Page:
More Accountable

“We need to include the people in the debate over reforms,” Barbosa, the nation’s first black chief justice, said yesterday after a meeting with Rousseff, in which he endorsed the president’s call to make politicians more accountable. “Brazil is tired of reforms by the elites.”

In a Datafolha poll among protesters in Sao Paulo, 30 percent of those interviewed said they would vote for Barbosa in next year’s presidential election compared to 10 percent for Rousseff. Barbosa said yesterday he was “flattered” by the support though has no desire to run for the post.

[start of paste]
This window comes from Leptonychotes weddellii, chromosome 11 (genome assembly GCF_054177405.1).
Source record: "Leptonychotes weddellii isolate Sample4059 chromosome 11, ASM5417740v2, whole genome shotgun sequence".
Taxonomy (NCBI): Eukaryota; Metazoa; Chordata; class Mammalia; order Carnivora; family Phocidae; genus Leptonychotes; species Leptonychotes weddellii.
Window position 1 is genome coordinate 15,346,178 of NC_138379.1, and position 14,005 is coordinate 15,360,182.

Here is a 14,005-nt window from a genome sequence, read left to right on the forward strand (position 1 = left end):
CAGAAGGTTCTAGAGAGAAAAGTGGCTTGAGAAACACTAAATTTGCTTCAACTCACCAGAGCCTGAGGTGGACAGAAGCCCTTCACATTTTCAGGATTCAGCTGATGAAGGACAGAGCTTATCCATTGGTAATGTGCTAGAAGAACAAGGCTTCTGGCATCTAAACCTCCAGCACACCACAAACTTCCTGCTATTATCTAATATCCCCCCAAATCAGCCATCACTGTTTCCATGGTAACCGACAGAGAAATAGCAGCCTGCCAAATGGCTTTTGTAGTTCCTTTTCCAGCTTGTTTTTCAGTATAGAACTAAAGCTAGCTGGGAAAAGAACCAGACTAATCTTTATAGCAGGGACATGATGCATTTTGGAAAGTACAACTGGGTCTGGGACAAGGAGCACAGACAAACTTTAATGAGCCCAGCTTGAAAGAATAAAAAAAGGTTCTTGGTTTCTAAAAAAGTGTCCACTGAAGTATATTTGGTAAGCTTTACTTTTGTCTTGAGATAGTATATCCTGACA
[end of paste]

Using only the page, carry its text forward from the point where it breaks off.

Seven Helicopters

In Belo Horizonte, the capital of Minas Gerais state, authorities declared a public holiday and are deploying 5,000 extra security personnel ahead of today’s game, which FIFA chief Sepp Blatter is expected to attend. Soccer’s governing body said in a statement that it has “full trust” in the safety and security plan.

Crowds of protesters have gathered outside stadiums since the start 11 days ago of what they’ve taken to calling the “Demonstrations Cup.” In Belo Horizonte, an estimated 10,000 protesters clashed with police during a Mexico-Japan match. More than 1 million took to the streets on June 20 across Brazil, with police firing rubber bullets and tear gas. Four people have died.